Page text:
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Porsche Survives Le Mans

The winning Porsche 919 charged through the field. [Photo by Porsche Motorsport]

The winning Porsche 919 charged through the field. [Photo by Porsche Motorsport]

by Jack Webster & Eddie LePine

It was a Le Mans 24 Hours for the ages. It seemed like the race that no one was destined to win.

Toyota set the pace, shattering the existing track record in qualifying and starting two of their three cars on the front row. Porsche, with two entries, looked to be struggling to keep up for the 24-hour contest, as the fastest of their 919 Hybrids was over two seconds back on the grid.

Would Toyota send the Conway/Kobayashi/Sarrazin car out as the very fast rabbit for everyone else to chase? Would Porsche use their superior pit strategy to stay in the hunt?

The best laid plans, as they say….

After the first hour, it was Toyota, Toyota, Porsche, Porsche, and Toyota atop the charts. It stayed that way until Hour 5, when the #2 Porsche 919 of Bernhard, Bamber and Hartley experienced problems with one of the electric motors on their Hybrid and lost 18+ laps in the pits for repairs.

Things then stabilized until Hour 9, when the #8 Toyota was also delayed by Hybrid problems, and they spent close to 2 hours in the pits making repairs.

Then, within 6 laps of one another in the 10th hour of the race, both the #7 and #9 Toyotas were retired. #7 with no power and #9 with a hydraulic leak and small fire after blowing a tire. Both cars nearly made it around the circuit to get back to the pits, but fell short.

Meanwhile, Porsche looked to be in the catbird seat, with the #1 car of Jani, Lotterer and Tandy holding a 9 lap lead over a P2 car for the overall win. The #2 Porsche, after their early troubles, was also running like clockwork, slowly moving up the charts, but at the halfway point, they were still 18 laps behind the lead Porsche and holding onto 16th position overall.

Again, things seemed to settle down into a rhythm, with the lead Porsche running a conservative pace, the #2 car still running without problems, and the remaining Toyota so far behind as not to be a factor in the race.

Then as fate would have it in this most unusual of Le Mans races, the lead Porsche, with Andre Lotterer behind the wheel, suddenly lost oil pressure and came to a stop, with under four hours remaining in the race. Unbelievably, the Jackie Chan DC Racing Oreca, an LMP2 class car, was now leading Le Mans overall. However, the blistering pace of the now healthy Porsche 919 #2 began to pay off and by the beginning of the 23rd hour of the race, they took the overall lead and held onto it to take the victory.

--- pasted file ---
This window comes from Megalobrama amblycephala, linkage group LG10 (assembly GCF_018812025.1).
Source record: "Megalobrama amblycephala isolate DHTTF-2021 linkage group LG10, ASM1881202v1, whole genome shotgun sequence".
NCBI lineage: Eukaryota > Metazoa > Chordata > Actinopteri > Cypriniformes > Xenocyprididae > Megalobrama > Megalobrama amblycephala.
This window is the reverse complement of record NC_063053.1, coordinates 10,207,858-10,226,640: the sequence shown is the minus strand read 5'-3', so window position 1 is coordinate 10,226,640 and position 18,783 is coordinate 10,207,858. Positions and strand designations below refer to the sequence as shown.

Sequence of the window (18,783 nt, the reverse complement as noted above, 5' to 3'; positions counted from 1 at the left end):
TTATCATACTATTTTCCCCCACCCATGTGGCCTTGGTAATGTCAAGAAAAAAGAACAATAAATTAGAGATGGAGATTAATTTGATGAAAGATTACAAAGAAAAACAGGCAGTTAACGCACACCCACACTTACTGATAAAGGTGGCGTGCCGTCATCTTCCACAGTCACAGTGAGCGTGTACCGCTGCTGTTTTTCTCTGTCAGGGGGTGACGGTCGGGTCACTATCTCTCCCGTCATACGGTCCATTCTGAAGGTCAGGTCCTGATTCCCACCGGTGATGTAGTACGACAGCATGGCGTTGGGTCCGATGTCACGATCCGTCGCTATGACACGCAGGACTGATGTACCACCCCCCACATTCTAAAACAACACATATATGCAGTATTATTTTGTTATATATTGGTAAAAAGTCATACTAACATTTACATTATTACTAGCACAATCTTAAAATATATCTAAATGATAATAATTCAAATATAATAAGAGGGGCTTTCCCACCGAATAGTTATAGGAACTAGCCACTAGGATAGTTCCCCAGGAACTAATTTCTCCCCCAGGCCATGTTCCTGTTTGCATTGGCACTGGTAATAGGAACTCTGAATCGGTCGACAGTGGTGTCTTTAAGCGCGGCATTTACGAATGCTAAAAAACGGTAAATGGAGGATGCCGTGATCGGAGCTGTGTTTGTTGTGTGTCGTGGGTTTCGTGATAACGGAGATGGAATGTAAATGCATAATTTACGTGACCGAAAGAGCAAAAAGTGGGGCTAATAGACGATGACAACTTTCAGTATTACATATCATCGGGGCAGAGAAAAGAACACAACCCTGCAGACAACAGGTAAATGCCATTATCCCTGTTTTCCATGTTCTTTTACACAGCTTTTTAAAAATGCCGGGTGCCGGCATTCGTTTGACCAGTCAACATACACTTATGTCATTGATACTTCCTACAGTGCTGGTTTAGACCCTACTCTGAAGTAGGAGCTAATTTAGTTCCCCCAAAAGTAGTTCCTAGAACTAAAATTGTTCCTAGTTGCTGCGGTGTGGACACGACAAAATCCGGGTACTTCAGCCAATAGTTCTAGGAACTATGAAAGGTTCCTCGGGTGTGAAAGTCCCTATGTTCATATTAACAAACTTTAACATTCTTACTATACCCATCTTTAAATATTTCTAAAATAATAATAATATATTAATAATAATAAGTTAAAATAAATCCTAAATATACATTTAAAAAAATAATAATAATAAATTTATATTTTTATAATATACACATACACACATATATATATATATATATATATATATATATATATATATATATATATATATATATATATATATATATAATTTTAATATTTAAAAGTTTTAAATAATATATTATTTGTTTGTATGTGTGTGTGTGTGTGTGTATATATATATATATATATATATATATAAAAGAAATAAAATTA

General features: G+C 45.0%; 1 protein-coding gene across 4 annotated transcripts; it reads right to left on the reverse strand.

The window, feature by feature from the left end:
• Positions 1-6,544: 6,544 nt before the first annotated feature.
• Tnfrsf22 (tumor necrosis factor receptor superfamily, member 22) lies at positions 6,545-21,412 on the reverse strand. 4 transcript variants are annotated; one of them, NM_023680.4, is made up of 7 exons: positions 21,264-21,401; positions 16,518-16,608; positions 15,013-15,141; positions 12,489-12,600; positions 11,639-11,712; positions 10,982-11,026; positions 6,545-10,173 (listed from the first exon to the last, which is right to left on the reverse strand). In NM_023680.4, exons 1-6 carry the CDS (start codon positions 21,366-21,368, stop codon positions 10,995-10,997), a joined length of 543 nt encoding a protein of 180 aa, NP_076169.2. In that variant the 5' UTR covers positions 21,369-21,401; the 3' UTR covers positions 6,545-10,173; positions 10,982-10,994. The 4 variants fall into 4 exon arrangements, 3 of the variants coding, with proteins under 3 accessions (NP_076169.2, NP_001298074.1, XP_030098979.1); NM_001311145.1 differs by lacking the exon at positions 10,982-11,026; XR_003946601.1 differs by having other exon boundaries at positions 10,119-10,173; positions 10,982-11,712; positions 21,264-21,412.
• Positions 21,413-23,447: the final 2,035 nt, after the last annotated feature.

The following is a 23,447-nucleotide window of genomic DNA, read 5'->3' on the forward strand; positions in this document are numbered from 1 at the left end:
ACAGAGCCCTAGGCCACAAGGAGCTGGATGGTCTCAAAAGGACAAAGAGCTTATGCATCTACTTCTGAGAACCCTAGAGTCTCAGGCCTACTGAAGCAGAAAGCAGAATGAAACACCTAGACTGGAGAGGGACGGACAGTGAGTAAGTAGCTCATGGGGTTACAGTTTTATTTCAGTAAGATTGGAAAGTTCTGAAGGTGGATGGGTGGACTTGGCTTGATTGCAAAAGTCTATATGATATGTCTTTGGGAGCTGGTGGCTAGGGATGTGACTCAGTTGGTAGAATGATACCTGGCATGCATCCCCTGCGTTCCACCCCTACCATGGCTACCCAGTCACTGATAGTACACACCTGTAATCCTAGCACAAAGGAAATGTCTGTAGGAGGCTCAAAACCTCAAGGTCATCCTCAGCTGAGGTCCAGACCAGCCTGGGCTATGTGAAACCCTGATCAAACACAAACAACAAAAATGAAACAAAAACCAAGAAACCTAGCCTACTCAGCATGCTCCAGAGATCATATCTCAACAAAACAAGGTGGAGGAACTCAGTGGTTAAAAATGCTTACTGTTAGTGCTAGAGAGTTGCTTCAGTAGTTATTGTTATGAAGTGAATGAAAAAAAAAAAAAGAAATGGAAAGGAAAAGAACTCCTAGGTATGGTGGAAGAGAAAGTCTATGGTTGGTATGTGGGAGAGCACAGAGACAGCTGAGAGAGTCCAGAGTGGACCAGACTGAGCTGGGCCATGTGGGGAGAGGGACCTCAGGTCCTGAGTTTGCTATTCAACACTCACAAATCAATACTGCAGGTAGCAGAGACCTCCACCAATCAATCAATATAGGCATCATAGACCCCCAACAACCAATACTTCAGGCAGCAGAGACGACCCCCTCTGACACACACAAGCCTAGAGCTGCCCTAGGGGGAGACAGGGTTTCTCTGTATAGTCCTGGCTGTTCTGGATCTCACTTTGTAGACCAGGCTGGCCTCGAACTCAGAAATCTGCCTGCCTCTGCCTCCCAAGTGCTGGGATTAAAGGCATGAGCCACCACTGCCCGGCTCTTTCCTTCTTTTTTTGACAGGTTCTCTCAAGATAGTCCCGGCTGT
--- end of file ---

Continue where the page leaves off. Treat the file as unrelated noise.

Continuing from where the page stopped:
It just goes to show you that in racing you should never give up, for at one point the winning car was running as low 55th place overall, some 18+ laps behind the leader of the race.

Overall, it was an outstanding race, with spirited battles throughout the contest (in GTE-Pro, Aston Martin defeated Corvette on the final lap of the race! – but that is another story).

However, one must question where the LMP-1 Hybrid class is heading in the future. For the huge amounts of money that both Porsche and Toyota are spending on their teams, only to have the majority of their cars fail to finish at Le Mans surely must give them pause. One must also wonder how long Toyota will continue to spend money only to keep coming up short at Le Mans. They are leading the FIA-WEC World Championship, but the only race that really mattered to them was Le Mans – everybody knows that. And Porsche – if Toyota falls by the wayside, what reason would they have to continue and race against themselves?

There is talk (there is always talk) of additional manufacturers joining the LMP1 ranks, but if those manufacturers watched Le Mans and saw the problems both Porsche and Toyota had with these ultra complex Hybrid cars it is hard to imagine them lining up to join the fray without first taking a very hard look at risk vs. reward.

One huge bright spot at Le Mans was the entry in the LMP2 class, which attracted 25 cars. Most of these cars ran strongly during the race and 8 of the top 10 finishing positions were LMP2 cars. Perhaps the ACO and FIA will take a look at the success IMSA is having in the US with their DPi class and make the rational and correct decision to make IMSA DPi and LMP2 the top class at Le Mans and in the World Championship. Given the current state of affairs in the LMP1-Hybrid category, it seems that such a move would be the way to go.

As we stated in an article we wrote for RacingNation.com when Audi announced their withdraw from LMP-1 last year:
“It seems inevitable, more likely sooner than later, that the IMSA DPi formula will be welcomed by at least the ACO so the US teams can participate at Le Mans, for in the recent past upwards of 20% of the grid at Le Mans has been composed of US teams.”

After this year’s Le Mans race, it seems like a good time to reassess the situation.

For everybody.

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Jack Webster has been shooting motorsports since the early 1970’s, covering Formula One, CanAm, F5000, TransAm, GrandAm and American Le Mans races, among others. In addition to his photography, he has also worked on racing teams, both in IMSA and IndyCar, so has a complete knowledge of the inner workings of motorsport. Both his photography and writing can be seen here on racingnation.com. Eddie LePine has been involved in motorsports for over 30 years as photographer, columnist, and driver. Eddie also is now a retired racer (well, retired unless a good ride pops up). You can usually find Eddie in the paddock area, deep in conversation with a driver.